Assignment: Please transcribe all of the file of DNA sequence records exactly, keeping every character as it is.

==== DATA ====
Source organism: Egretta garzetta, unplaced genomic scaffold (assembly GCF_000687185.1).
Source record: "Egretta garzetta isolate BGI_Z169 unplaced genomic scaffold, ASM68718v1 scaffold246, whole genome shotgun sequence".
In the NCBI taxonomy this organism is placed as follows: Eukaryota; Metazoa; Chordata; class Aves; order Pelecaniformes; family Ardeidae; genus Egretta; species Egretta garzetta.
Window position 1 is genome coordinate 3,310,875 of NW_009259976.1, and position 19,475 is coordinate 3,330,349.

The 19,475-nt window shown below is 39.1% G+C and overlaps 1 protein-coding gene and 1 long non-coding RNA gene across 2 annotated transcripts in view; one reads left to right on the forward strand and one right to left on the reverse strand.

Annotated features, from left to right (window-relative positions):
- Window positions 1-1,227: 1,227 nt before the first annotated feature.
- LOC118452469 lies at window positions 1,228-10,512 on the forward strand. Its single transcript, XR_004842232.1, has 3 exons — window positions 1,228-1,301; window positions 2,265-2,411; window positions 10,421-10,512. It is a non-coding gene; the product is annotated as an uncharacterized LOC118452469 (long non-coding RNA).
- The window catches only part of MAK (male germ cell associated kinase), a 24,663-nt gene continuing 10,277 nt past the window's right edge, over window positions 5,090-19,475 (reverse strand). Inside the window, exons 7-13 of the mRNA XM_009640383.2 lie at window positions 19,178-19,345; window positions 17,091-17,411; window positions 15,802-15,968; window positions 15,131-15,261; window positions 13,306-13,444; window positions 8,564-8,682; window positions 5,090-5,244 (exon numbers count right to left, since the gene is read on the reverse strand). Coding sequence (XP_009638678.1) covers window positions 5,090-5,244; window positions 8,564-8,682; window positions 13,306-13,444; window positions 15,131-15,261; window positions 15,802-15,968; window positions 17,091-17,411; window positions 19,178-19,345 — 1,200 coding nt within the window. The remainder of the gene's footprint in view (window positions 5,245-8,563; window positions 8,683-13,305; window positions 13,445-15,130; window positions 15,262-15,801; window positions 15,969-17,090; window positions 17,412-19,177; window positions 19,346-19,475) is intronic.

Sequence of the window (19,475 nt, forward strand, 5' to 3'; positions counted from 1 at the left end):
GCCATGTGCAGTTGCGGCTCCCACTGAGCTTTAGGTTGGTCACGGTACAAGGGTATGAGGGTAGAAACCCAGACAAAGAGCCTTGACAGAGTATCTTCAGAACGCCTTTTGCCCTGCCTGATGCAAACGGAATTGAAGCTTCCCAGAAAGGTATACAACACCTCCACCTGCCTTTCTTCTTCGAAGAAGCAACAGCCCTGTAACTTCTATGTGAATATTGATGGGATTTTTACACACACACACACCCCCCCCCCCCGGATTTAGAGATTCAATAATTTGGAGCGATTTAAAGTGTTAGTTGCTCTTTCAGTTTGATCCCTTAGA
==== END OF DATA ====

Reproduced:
Source organism: Egretta garzetta, unplaced genomic scaffold (assembly GCF_000687185.1).
Source record: "Egretta garzetta isolate BGI_Z169 unplaced genomic scaffold, ASM68718v1 scaffold246, whole genome shotgun sequence".
In the NCBI taxonomy this organism is placed as follows: Eukaryota; Metazoa; Chordata; class Aves; order Pelecaniformes; family Ardeidae; genus Egretta; species Egretta garzetta.
Window position 1 is genome coordinate 3,310,875 of NW_009259976.1, and position 19,475 is coordinate 3,330,349.

The 19,475-nt window shown below is 39.1% G+C and overlaps 1 protein-coding gene and 1 long non-coding RNA gene across 2 annotated transcripts in view; one reads left to right on the forward strand and one right to left on the reverse strand.

Annotated features, from left to right (window-relative positions):
- Window positions 1-1,227: 1,227 nt before the first annotated feature.
- LOC118452469 lies at window positions 1,228-10,512 on the forward strand. Its single transcript, XR_004842232.1, has 3 exons — window positions 1,228-1,301; window positions 2,265-2,411; window positions 10,421-10,512. It is a non-coding gene; the product is annotated as an uncharacterized LOC118452469 (long non-coding RNA).
- The window catches only part of MAK (male germ cell associated kinase), a 24,663-nt gene continuing 10,277 nt past the window's right edge, over window positions 5,090-19,475 (reverse strand). Inside the window, exons 7-13 of the mRNA XM_009640383.2 lie at window positions 19,178-19,345; window positions 17,091-17,411; window positions 15,802-15,968; window positions 15,131-15,261; window positions 13,306-13,444; window positions 8,564-8,682; window positions 5,090-5,244 (exon numbers count right to left, since the gene is read on the reverse strand). Coding sequence (XP_009638678.1) covers window positions 5,090-5,244; window positions 8,564-8,682; window positions 13,306-13,444; window positions 15,131-15,261; window positions 15,802-15,968; window positions 17,091-17,411; window positions 19,178-19,345 — 1,200 coding nt within the window. The remainder of the gene's footprint in view (window positions 5,245-8,563; window positions 8,683-13,305; window positions 13,445-15,130; window positions 15,262-15,801; window positions 15,969-17,090; window positions 17,412-19,177; window positions 19,346-19,475) is intronic.

Sequence of the window (19,475 nt, forward strand, 5' to 3'; positions counted from 1 at the left end):
GCCATGTGCAGTTGCGGCTCCCACTGAGCTTTAGGTTGGTCACGGTACAAGGGTATGAGGGTAGAAACCCAGACAAAGAGCCTTGACAGAGTATCTTCAGAACGCCTTTTGCCCTGCCTGATGCAAACGGAATTGAAGCTTCCCAGAAAGGTATACAACACCTCCACCTGCCTTTCTTCTTCGAAGAAGCAACAGCCCTGTAACTTCTATGTGAATATTGATGGGATTTTTACACACACACACACCCCCCCCCCCCGGATTTAGAGATTCAATAATTTGGAGCGATTTAAAGTGTTAGTTGCTCTTTCAGTTTGATCCCTTAGA